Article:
Category Archives: corruptopn

As Rick Santorum Secured Earmarks, 2006 Donations Flowed In – NYTimes.com

As Rick Santorum Secured Earmarks, 2006 Donations Flowed In – NYTimes.com.

Donors Gave as Santorum Won Earmarks

The announcements flowed out of Rick Santorum’s Senate office: a $3.5 million federal grant to Piasecki Aircraft to help it test a new helicopter propeller technology; another $3.5 million to JLG Industries to bolster its bid to build all-terrain forklifts for the military; $1.4 million to Medico Industries to upgrade equipment for its munitions work.

Each of the news releases represented an earmark or, in some cases, multiple ones — the practice by which members of Congress set aside money in federal spending bills for what critics often denounce as pet projects back home.

[…]

But an examination of Mr. Santorum’s earmark record sheds light on another aspect of his political personality, one that is at odds with the reformer image he has tried to convey on the trail: his prowess as a Washington insider.

A review of some of his earmarks, viewed alongside his political donations, suggests that the river of federal money Mr. Santorum helped direct to Pennsylvania paid off handsomely in the form of campaign cash.

[…]

In just one piece of legislation, the defense appropriations bill for the 2006 fiscal year, Mr. Santorum helped secure $124 million in federal financing for 54 earmarks, according to a tally by Taxpayers for Common Sense, a budget watchdog group. In that year’s election cycle, Mr. Santorum’s Senate campaign committee and his “leadership PAC” took in more than $200,000 in contributions from people associated with the companies that benefited or their lobbyists, an analysis of campaign finance records by The New York Times shows.

[…]

Read the full article here: The New York Times

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Donors, Secrecy and That Loophole – NYTimes.com

Donors, Secrecy and That Loophole – NYTimes.com.

Editorial

Donors, Secrecy and That Loophole

The Federal Election Commission ended another abysmal year with its three Republican commissioners blocking an attempt to unmask the secret donors flooding the 2012 hustings with unlimited special-interest money.

The three Democratic commissioners favored closing an F.E.C. loophole from 2007 that requires disclosure only if a donor’s stated “purpose” is to electioneer — as if any would-be secret donor would admit that. It has been particularly exploited in the wake of the Supreme Court’s Citizens United ruling, which allows corporations, unions and other heavy hitters to spend unlimited amounts.

[…]

Read the full article here: The New York Times

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Super PACs are a dangerous new weapon – The Washington Post

Super PACs are a dangerous new weapon – The Washington Post.

Ruth Marcus
Opinion Writer

Super PACs are a dangerous new weapon

DES MOINESThe barrage of commercials tells the story: This is a presidential election without meaningful contribution limits or timely disclosure, outsourced to political action committees whose spending often dwarfs that of the candidates they support.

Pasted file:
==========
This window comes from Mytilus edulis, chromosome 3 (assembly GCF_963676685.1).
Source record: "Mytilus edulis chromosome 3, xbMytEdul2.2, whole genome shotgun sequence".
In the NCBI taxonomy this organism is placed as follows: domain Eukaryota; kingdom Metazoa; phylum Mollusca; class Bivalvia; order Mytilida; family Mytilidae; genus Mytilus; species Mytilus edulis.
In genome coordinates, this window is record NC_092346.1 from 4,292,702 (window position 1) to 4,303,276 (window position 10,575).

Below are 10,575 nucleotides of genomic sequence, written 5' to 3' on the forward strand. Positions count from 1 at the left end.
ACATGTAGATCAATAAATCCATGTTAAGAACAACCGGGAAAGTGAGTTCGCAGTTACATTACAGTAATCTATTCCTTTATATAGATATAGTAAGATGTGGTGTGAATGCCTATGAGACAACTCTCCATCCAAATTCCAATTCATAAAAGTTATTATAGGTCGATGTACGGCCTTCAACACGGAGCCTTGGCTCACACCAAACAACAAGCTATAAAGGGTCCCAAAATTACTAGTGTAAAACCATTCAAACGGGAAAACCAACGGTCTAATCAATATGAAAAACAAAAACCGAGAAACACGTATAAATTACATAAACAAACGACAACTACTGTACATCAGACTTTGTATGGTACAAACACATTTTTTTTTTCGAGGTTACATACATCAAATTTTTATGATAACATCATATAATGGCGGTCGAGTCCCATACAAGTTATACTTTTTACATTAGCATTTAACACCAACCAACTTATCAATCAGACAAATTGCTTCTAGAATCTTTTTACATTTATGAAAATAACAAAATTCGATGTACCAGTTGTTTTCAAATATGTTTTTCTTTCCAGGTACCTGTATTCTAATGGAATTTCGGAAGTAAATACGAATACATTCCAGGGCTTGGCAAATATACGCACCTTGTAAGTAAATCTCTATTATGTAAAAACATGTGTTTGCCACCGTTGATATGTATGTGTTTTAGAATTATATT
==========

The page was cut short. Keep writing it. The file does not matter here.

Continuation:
[…]

Read the full article here: The Washington Post

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Some Real Issues for 2012 – NYTimes.com

Some Real Issues for 2012 – NYTimes.com.

January 3, 2012, 9:00 pm

Beyond Elections: People Power

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Deep Pockets, Deeply Political – NYTimes.com

Deep Pockets, Deeply Political – NYTimes.com.

December 19, 2011, 10:08 pm

Deep Pockets, Deeply Political

A tiny number of wealthy Americans are playing an ever-increasing role in financing our politics. This is not a good thing for a democracy.

[…]

Read the full story here: The New York Times

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The Trouble With That Revolving Door – NYTimes.com

The Trouble With That Revolving Door – NYTimes.com.

December 18, 2011, 9:00 pm

The Trouble With That Revolving Door

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New York Developers Take Advantage of Financing-for-Visas Program – NYTimes.com

New York Developers Take Advantage of Financing-for-Visas Program – NYTimes.com.

Rules Stretched as Green Cards Go to Investors

Affluent foreigners are rushing to take advantage of a federal immigration program that offers them the chance to obtain a green card in return for investing in construction projects in the United States. With credit tight, the program has unexpectedly turned into a mainstay for the financing of these projects in New York, California, Texas and other states.

The number of foreign applicants, each of whom must invest at least $500,000 in a project, has nearly quadrupled in the last two years, to more than 3,800 in the 2011 fiscal year, officials said. Demand has grown so fast that the Obama administration, which is championing the program, is seeking to streamline the application process.

Still, some critics of the program have described it as an improper use of the immigration system to spur economic development — a cash-for-visas scheme. And an examination of the program by The New York Times suggests that in New York, developers and state officials are stretching the rules to qualify projects for this foreign financing.

[…]

Read the full story here: The New York Times

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Will Congress Ban Corruption in Its Midst? – NYTimes.com

Will Congress Ban Corruption in Its Midst? – NYTimes.com.

Editorial

Will Congress Ban Corruption in Its Midst?